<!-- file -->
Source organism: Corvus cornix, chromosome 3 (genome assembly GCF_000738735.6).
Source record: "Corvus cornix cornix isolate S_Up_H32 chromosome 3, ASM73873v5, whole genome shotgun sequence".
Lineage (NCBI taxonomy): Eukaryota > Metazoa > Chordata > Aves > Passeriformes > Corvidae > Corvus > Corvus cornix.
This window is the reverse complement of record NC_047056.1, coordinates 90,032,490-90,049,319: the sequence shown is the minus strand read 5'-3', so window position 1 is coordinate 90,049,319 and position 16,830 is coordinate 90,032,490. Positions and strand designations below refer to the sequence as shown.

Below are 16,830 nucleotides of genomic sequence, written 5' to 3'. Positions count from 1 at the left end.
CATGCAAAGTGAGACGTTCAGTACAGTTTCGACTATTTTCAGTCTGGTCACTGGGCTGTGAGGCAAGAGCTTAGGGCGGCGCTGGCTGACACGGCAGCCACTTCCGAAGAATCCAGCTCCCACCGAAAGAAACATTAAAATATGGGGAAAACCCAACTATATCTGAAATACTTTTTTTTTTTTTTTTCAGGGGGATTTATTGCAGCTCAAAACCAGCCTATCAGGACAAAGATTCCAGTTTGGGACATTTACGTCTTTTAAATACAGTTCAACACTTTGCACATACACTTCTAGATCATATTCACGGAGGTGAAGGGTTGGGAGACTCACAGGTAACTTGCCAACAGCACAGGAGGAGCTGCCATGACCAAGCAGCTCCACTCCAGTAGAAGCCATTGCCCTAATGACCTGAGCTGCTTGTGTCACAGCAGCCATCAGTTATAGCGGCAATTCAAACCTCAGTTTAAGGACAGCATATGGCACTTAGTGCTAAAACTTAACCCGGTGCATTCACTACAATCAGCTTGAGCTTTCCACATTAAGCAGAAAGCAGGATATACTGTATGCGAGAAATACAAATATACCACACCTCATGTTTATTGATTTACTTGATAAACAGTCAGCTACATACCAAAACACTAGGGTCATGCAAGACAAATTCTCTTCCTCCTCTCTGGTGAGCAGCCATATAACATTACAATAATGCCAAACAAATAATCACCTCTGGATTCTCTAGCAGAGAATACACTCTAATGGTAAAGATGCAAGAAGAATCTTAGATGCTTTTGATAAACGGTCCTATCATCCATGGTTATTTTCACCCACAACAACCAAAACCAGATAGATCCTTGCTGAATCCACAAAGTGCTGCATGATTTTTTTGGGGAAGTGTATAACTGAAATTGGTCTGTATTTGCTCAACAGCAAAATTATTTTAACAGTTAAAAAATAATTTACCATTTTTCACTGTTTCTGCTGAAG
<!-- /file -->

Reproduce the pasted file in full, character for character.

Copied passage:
Source organism: Corvus cornix, chromosome 3 (genome assembly GCF_000738735.6).
Source record: "Corvus cornix cornix isolate S_Up_H32 chromosome 3, ASM73873v5, whole genome shotgun sequence".
Lineage (NCBI taxonomy): Eukaryota > Metazoa > Chordata > Aves > Passeriformes > Corvidae > Corvus > Corvus cornix.
This window is the reverse complement of record NC_047056.1, coordinates 90,032,490-90,049,319: the sequence shown is the minus strand read 5'-3', so window position 1 is coordinate 90,049,319 and position 16,830 is coordinate 90,032,490. Positions and strand designations below refer to the sequence as shown.

Below are 16,830 nucleotides of genomic sequence, written 5' to 3'. Positions count from 1 at the left end.
CATGCAAAGTGAGACGTTCAGTACAGTTTCGACTATTTTCAGTCTGGTCACTGGGCTGTGAGGCAAGAGCTTAGGGCGGCGCTGGCTGACACGGCAGCCACTTCCGAAGAATCCAGCTCCCACCGAAAGAAACATTAAAATATGGGGAAAACCCAACTATATCTGAAATACTTTTTTTTTTTTTTTTCAGGGGGATTTATTGCAGCTCAAAACCAGCCTATCAGGACAAAGATTCCAGTTTGGGACATTTACGTCTTTTAAATACAGTTCAACACTTTGCACATACACTTCTAGATCATATTCACGGAGGTGAAGGGTTGGGAGACTCACAGGTAACTTGCCAACAGCACAGGAGGAGCTGCCATGACCAAGCAGCTCCACTCCAGTAGAAGCCATTGCCCTAATGACCTGAGCTGCTTGTGTCACAGCAGCCATCAGTTATAGCGGCAATTCAAACCTCAGTTTAAGGACAGCATATGGCACTTAGTGCTAAAACTTAACCCGGTGCATTCACTACAATCAGCTTGAGCTTTCCACATTAAGCAGAAAGCAGGATATACTGTATGCGAGAAATACAAATATACCACACCTCATGTTTATTGATTTACTTGATAAACAGTCAGCTACATACCAAAACACTAGGGTCATGCAAGACAAATTCTCTTCCTCCTCTCTGGTGAGCAGCCATATAACATTACAATAATGCCAAACAAATAATCACCTCTGGATTCTCTAGCAGAGAATACACTCTAATGGTAAAGATGCAAGAAGAATCTTAGATGCTTTTGATAAACGGTCCTATCATCCATGGTTATTTTCACCCACAACAACCAAAACCAGATAGATCCTTGCTGAATCCACAAAGTGCTGCATGATTTTTTTGGGGAAGTGTATAACTGAAATTGGTCTGTATTTGCTCAACAGCAAAATTATTTTAACAGTTAAAAAATAATTTACCATTTTTCACTGTTTCTGCTGAAG